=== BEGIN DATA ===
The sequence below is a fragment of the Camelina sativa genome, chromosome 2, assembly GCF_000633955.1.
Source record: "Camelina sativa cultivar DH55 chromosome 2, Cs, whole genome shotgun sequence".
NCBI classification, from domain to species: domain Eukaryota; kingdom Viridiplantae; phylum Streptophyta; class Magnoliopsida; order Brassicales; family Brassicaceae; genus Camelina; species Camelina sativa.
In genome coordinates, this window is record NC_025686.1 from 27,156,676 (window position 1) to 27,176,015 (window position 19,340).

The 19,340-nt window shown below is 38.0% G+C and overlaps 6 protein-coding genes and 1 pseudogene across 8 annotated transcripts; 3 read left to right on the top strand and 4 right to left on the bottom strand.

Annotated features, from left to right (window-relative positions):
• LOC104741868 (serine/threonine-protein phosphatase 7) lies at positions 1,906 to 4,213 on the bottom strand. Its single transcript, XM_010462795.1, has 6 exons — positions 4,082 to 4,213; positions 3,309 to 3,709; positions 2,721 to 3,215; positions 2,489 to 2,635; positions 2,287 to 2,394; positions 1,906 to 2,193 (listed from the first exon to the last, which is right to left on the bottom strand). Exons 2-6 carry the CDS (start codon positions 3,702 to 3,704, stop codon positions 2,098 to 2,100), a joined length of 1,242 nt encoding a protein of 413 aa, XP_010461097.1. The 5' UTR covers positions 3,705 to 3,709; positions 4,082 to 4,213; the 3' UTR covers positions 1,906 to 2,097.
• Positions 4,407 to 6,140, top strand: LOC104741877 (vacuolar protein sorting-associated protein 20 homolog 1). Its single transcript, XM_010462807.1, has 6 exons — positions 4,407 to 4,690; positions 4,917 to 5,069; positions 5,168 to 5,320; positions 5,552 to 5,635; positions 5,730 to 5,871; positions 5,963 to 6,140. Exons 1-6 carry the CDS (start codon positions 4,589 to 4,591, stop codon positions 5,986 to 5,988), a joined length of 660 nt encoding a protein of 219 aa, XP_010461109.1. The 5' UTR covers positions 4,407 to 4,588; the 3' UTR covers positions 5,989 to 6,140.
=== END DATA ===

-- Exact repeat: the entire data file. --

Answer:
The sequence below is a fragment of the Camelina sativa genome, chromosome 2, assembly GCF_000633955.1.
Source record: "Camelina sativa cultivar DH55 chromosome 2, Cs, whole genome shotgun sequence".
NCBI classification, from domain to species: domain Eukaryota; kingdom Viridiplantae; phylum Streptophyta; class Magnoliopsida; order Brassicales; family Brassicaceae; genus Camelina; species Camelina sativa.
In genome coordinates, this window is record NC_025686.1 from 27,156,676 (window position 1) to 27,176,015 (window position 19,340).

The 19,340-nt window shown below is 38.0% G+C and overlaps 6 protein-coding genes and 1 pseudogene across 8 annotated transcripts; 3 read left to right on the top strand and 4 right to left on the bottom strand.

Annotated features, from left to right (window-relative positions):
• LOC104741868 (serine/threonine-protein phosphatase 7) lies at positions 1,906 to 4,213 on the bottom strand. Its single transcript, XM_010462795.1, has 6 exons — positions 4,082 to 4,213; positions 3,309 to 3,709; positions 2,721 to 3,215; positions 2,489 to 2,635; positions 2,287 to 2,394; positions 1,906 to 2,193 (listed from the first exon to the last, which is right to left on the bottom strand). Exons 2-6 carry the CDS (start codon positions 3,702 to 3,704, stop codon positions 2,098 to 2,100), a joined length of 1,242 nt encoding a protein of 413 aa, XP_010461097.1. The 5' UTR covers positions 3,705 to 3,709; positions 4,082 to 4,213; the 3' UTR covers positions 1,906 to 2,097.
• Positions 4,407 to 6,140, top strand: LOC104741877 (vacuolar protein sorting-associated protein 20 homolog 1). Its single transcript, XM_010462807.1, has 6 exons — positions 4,407 to 4,690; positions 4,917 to 5,069; positions 5,168 to 5,320; positions 5,552 to 5,635; positions 5,730 to 5,871; positions 5,963 to 6,140. Exons 1-6 carry the CDS (start codon positions 4,589 to 4,591, stop codon positions 5,986 to 5,988), a joined length of 660 nt encoding a protein of 219 aa, XP_010461109.1. The 5' UTR covers positions 4,407 to 4,588; the 3' UTR covers positions 5,989 to 6,140.